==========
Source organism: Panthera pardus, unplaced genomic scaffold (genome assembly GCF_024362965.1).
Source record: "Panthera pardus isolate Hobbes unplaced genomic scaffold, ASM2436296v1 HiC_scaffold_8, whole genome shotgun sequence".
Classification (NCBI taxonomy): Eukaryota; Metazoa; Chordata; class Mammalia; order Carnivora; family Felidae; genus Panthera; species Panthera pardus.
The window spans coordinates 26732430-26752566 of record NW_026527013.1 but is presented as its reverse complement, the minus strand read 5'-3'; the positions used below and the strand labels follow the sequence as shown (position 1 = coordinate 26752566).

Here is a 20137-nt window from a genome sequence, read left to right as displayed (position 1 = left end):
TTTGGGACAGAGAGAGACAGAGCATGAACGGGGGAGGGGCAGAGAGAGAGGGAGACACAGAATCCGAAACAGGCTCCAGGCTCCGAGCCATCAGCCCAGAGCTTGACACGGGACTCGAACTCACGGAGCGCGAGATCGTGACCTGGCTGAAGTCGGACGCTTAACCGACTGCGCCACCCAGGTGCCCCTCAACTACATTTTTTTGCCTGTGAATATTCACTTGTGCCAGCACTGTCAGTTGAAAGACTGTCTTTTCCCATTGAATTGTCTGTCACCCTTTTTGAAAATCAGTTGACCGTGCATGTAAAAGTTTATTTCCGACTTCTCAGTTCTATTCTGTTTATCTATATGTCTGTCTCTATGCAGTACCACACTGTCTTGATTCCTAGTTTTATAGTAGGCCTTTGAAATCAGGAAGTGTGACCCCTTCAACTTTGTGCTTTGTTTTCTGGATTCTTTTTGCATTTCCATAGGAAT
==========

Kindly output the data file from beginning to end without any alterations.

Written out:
Source organism: Panthera pardus, unplaced genomic scaffold (genome assembly GCF_024362965.1).
Source record: "Panthera pardus isolate Hobbes unplaced genomic scaffold, ASM2436296v1 HiC_scaffold_8, whole genome shotgun sequence".
Classification (NCBI taxonomy): Eukaryota; Metazoa; Chordata; class Mammalia; order Carnivora; family Felidae; genus Panthera; species Panthera pardus.
The window spans coordinates 26732430-26752566 of record NW_026527013.1 but is presented as its reverse complement, the minus strand read 5'-3'; the positions used below and the strand labels follow the sequence as shown (position 1 = coordinate 26752566).

Here is a 20137-nt window from a genome sequence, read left to right as displayed (position 1 = left end):
TTTGGGACAGAGAGAGACAGAGCATGAACGGGGGAGGGGCAGAGAGAGAGGGAGACACAGAATCCGAAACAGGCTCCAGGCTCCGAGCCATCAGCCCAGAGCTTGACACGGGACTCGAACTCACGGAGCGCGAGATCGTGACCTGGCTGAAGTCGGACGCTTAACCGACTGCGCCACCCAGGTGCCCCTCAACTACATTTTTTTGCCTGTGAATATTCACTTGTGCCAGCACTGTCAGTTGAAAGACTGTCTTTTCCCATTGAATTGTCTGTCACCCTTTTTGAAAATCAGTTGACCGTGCATGTAAAAGTTTATTTCCGACTTCTCAGTTCTATTCTGTTTATCTATATGTCTGTCTCTATGCAGTACCACACTGTCTTGATTCCTAGTTTTATAGTAGGCCTTTGAAATCAGGAAGTGTGACCCCTTCAACTTTGTGCTTTGTTTTCTGGATTCTTTTTGCATTTCCATAGGAAT